What is a PhD?

A PhD is short for a Doctor of Philosophy and is the most common type of doctorate degree in the U.S. Most doctorate degrees like the PhD are referred to as terminal degrees, which means that it is the highest level of education that can be attained in a field of study. Therefore, the best PhD programs are usually highly competitive.

Although only certain disciplines award a Doctor of Philosophy, most do have doctoral degree program. Although the PhD is only 1 kind of doctorate degree, the 2 terms are often used interchangeably in the academic sphere since the PhD is by far the most common type of doctoral degree.

In most cases, PhDs prepare students to conduct research and analysis and to possibly teach at the college level. Other doctorate level degrees place less emphasis on research and more on the practical use of existing research and knowledge.

For example, if you choose to study education, you can earn a PhD in education or a Doctorate of Education, which is commonly written as EdD. Although both of these are doctorate degrees, the PhD in education focuses on giving students the tools and foundational knowledge that they need to produce their own research and contribute to the scholarly debates in their specialty fields. In contrast, the EdD in education promotes the use of existing research to improve education systems.

According to the National Center for Education Statistics, around 5% percent of all college-level degrees awarded in the U.S. were doctorate degrees. This includes not only PhDs but also MDs, EdDs, DDSs and law degrees. In the 2009 to 2010 academic year, there were more than 10 times as many bachelors degrees and about 4 times as many masters degrees awarded as doctoral degrees.

Why earn a PhD?

There are several reasons why you should consider enrolling in a PhD program, but your career choice is often the most important. If you are interested in teaching at the college level, almost all traditional 4-year colleges and universities require you to have a PhD in the field in which you wish to teach. Most students who earn a PhD in liberal arts disciplines like literature, history and philosophy become professors after they graduate. This is not the only career path open to you if you have a PhD in liberal arts. However, it is by far the most common.

If you decide to earn a PhD in a field outside the liberal arts like mathematics or the natural sciences, you may find that you may have more career options after you graduate. PhD graduates from math, physics, chemistry, geology and biology programs often find jobs with government agencies or private companies as well as research and teaching positions at colleges and universities.

Doctoral degrees significantly improve your chances of finding employment and can often raise your level of income. According the U.S. Bureau of Labor Statistics, the average unemployment rate for all professions is around 7.6% while the average unemployment rate for graduates of doctoral or professional degree programs is around 2.5%. And the weekly median income for holders of doctorate degrees is almost twice as high as the national average.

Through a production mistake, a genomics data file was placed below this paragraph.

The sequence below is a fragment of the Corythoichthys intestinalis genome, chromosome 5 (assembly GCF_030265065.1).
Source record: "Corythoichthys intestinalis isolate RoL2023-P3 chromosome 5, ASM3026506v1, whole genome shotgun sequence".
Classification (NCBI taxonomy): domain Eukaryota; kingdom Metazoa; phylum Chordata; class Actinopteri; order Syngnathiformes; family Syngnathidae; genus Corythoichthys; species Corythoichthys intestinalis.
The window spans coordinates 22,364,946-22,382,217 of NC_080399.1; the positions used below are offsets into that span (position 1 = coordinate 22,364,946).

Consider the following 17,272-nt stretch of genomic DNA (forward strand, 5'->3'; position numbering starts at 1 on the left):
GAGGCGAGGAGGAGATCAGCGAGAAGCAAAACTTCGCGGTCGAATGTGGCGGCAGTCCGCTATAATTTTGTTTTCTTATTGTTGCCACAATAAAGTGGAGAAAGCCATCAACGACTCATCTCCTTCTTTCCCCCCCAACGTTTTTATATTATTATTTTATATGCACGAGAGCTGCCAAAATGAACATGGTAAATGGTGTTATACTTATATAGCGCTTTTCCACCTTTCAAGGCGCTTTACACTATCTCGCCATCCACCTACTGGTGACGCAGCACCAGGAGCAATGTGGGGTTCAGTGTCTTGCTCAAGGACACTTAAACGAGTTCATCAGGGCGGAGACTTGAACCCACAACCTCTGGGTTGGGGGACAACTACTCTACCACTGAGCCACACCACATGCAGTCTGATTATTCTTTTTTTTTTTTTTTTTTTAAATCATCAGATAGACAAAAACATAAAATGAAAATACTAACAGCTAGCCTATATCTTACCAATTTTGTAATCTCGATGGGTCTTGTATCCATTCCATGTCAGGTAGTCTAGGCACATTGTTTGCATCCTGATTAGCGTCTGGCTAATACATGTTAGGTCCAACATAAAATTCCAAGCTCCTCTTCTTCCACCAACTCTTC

However, you should be aware that PhDs and professional degrees require a large investment of time, energy and sometimes money. In general, PhD programs last between 5 and 7 years, although some professional degrees like law degrees can be earned in less time. In many programs, PhD students must not only take classes, research and work on their dissertation but also teach classes for undergraduates.

If you already know which profession you would like to enter, the U.S. Bureau of Labor Statistics provides a convenient online tool to help you find the minimum degree requirements that you need to find an entry-level job in your field. It also displays the projected job growth rate and median pay for each profession.

Pros and Cons of a PhD?

The pros and cons of earning a PhD most likely depend on your reasons for earning the degree as well as your personal preferences.


Higher Income and Lower Unemployment
With a PhD from an accredited university, you are far more likely to find a job than people at other education levels. And as an expert in your field, you will also likely to earn better pay for your knowledge and skills. A PhD does not necessarily guarantee higher income and full-time employment, but it can greatly improve your chances of having both.
Prestige and Recognition
Prestigious professions like physician, attorney and professor all require you to earn a doctorate degree. PhD programs are competitive, rigorous and time-consuming, and people who earn PhDs are usually recognized as experts in their field of study.


Some PhD students are able to pay for their studies with federal and private grants, fellowships and teaching and research assistantships. However, not all students are able to find this kind of funding and must instead take out student loans to pay for their degree. Although there is no fixed price for a PhD education, 5 to 7 years of graduate study can easily cost over $100,000 dollars. And if you use student loans to pay for this, you may be paying back the cost of your education for many years after you graduate.
Not Everyone Finishes Their PhD
Most PhD programs will take you between 5 and 7 years to complete and require you to complete a significant research project or dissertation. Given the pressures of academia, some PhD candidates choose to drop out of their programs once they earn their masters degrees. There is nothing wrong with deciding that a PhD is not right for you, but this decision can often limit your career prospective.